Guest Blog Post by Ben Howlett Conservative MP for Bath

It was a privilege this week to get the opportunity to speak in this week’s debate in Parliament on Mental Health. Contributions to the debate were measured and reasoned with many MPs speaking from their own experiences with mental health, either from assisting constituents or in their own lives. It was great to see such cross-party support for the Government’s plans to bring parity of esteem between mental and physical health.

Parliament is often criticised for being a ‘talking shop’, but I think keeping debate alive on this issue is fundamental in addressing it. As I said during the debate, it was through other MPs discussing their own mental health issues that I felt able to confront and discuss mine. For all the progress we have made in destigmatising mental health, there is a great deal still be done.

This is clear from my surgeries. I have been surprised by the number of constituents who have come with mental health issues. Though I was always do my best to assist anyone in need, these constituents really need professional advice and support. This support is readily available. The Avon and Wiltshire Mental Health Partnership NHS Trust has Hillview, which is an excellent facility. We also have a range of community organisations and charities such as Bath Mind.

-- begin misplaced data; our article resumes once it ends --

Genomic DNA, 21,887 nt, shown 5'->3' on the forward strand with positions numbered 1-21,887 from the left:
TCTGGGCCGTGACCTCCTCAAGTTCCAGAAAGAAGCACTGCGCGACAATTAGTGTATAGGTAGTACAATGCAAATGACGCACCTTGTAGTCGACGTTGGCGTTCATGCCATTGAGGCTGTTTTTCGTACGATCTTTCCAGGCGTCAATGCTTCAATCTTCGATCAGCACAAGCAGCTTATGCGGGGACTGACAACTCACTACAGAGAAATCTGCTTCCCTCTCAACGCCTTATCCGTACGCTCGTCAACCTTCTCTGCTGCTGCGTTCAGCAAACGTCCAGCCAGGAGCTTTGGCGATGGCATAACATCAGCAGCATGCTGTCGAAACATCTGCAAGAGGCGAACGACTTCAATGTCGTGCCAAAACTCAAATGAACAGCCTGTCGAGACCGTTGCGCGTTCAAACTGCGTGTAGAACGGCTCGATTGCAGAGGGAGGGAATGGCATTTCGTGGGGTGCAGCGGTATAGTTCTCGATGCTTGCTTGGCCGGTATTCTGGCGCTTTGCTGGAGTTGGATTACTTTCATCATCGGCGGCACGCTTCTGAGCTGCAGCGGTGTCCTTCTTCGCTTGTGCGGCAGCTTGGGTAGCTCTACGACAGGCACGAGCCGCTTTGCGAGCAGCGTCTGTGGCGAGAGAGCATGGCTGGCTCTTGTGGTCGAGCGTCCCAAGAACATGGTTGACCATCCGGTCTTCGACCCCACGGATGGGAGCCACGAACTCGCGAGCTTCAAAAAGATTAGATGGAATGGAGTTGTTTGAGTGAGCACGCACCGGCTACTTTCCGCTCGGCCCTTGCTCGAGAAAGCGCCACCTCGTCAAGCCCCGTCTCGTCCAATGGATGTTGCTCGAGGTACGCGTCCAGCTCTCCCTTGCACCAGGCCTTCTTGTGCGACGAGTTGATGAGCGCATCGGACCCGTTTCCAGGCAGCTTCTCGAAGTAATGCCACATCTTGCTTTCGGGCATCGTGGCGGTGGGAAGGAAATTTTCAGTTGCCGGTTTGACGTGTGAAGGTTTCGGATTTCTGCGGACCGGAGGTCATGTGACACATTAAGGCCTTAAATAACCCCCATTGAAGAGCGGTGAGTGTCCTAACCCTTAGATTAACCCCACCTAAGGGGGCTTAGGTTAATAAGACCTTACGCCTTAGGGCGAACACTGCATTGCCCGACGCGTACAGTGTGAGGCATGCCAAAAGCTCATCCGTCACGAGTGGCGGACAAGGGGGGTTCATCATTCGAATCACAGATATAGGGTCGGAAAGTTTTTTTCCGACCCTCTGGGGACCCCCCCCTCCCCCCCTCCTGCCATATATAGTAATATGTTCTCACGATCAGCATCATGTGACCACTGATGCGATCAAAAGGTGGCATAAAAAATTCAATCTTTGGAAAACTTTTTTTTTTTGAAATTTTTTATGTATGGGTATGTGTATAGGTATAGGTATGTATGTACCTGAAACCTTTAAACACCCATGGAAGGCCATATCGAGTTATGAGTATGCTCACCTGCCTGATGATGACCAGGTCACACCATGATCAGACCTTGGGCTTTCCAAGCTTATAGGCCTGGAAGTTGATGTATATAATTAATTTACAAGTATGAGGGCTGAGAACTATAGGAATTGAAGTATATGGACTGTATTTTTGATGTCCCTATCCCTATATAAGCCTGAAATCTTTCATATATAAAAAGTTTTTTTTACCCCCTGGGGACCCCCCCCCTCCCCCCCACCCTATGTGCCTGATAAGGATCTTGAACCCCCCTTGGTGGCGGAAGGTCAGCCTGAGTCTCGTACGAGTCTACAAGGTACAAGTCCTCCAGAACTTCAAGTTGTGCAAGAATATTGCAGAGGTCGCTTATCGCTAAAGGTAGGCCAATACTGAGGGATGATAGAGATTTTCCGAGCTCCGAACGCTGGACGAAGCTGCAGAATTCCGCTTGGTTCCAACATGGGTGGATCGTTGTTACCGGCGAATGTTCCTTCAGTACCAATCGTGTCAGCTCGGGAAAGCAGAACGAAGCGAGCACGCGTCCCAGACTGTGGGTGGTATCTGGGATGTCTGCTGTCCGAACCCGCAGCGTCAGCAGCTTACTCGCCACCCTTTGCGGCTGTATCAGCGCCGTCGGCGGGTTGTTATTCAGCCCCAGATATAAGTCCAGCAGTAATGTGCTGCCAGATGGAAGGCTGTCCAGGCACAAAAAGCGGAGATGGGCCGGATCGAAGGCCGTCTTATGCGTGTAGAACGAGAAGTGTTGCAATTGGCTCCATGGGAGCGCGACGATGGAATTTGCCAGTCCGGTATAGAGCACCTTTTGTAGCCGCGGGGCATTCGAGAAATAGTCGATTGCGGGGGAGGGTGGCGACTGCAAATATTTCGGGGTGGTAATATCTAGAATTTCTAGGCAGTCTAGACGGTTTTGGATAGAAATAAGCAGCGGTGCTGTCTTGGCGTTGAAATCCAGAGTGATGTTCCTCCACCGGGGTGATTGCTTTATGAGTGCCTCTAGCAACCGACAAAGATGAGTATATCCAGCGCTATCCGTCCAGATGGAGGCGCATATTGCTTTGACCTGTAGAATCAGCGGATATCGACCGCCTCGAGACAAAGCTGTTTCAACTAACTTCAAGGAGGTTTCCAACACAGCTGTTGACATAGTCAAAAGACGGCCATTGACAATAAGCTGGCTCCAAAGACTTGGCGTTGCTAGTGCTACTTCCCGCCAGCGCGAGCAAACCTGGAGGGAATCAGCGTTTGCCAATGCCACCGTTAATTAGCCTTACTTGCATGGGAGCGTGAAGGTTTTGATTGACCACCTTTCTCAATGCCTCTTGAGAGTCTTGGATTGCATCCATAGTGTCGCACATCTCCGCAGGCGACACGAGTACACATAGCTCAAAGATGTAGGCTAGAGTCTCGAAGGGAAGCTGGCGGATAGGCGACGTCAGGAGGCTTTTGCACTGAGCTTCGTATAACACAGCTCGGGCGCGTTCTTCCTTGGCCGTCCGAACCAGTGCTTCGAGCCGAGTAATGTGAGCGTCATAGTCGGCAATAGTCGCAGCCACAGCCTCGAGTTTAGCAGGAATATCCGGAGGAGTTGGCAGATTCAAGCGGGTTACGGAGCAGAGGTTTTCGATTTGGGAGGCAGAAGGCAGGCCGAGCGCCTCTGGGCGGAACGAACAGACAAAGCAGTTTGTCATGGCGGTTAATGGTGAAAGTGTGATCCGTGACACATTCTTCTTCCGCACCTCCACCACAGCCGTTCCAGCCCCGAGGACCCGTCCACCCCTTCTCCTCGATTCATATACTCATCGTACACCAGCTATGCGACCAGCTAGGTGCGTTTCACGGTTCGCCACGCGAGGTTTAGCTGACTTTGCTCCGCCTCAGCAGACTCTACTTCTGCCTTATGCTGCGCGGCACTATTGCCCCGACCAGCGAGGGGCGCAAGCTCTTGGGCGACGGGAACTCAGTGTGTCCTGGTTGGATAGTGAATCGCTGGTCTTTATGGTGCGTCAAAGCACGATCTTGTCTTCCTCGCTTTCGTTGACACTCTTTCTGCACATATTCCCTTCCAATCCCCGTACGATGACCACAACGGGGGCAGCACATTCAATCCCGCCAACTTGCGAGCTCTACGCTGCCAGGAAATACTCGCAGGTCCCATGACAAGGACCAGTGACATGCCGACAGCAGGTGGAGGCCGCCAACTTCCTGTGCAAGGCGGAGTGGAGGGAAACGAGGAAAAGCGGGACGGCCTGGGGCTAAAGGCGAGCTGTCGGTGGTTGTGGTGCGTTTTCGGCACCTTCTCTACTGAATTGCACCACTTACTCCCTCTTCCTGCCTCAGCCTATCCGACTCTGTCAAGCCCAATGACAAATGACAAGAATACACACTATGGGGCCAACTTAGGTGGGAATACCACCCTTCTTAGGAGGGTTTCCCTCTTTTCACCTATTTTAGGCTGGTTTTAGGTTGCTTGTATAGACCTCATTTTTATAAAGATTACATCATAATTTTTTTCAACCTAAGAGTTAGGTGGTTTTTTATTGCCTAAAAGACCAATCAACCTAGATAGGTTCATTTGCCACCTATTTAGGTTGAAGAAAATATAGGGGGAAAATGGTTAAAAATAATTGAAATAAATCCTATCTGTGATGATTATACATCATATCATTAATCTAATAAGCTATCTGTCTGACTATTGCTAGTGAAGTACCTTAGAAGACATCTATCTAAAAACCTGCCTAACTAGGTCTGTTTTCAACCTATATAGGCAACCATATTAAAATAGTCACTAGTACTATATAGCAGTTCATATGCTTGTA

This is why I have committed to regular surgery to work on mental health with Sirona Care and Health, as I have done recently. Raising awareness and signposting services may seem like a small gesture, but it really is vital in tackling mental health problems.

That is why as MPs we must never forget the importance of still talking about mental health. We have a responsibility to be advocates for our constituents and speak about mental health, wherever and whenever we can.  We play a vital role in this debate, and hopefully we will be able to signpost more of our constituents to the right place.

Ben Howlett MP standing in front of a Mind poster

Ben Howlett MP for Bath

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About voicebath

Bath and North East Somerset’s community mental wellbeing blog
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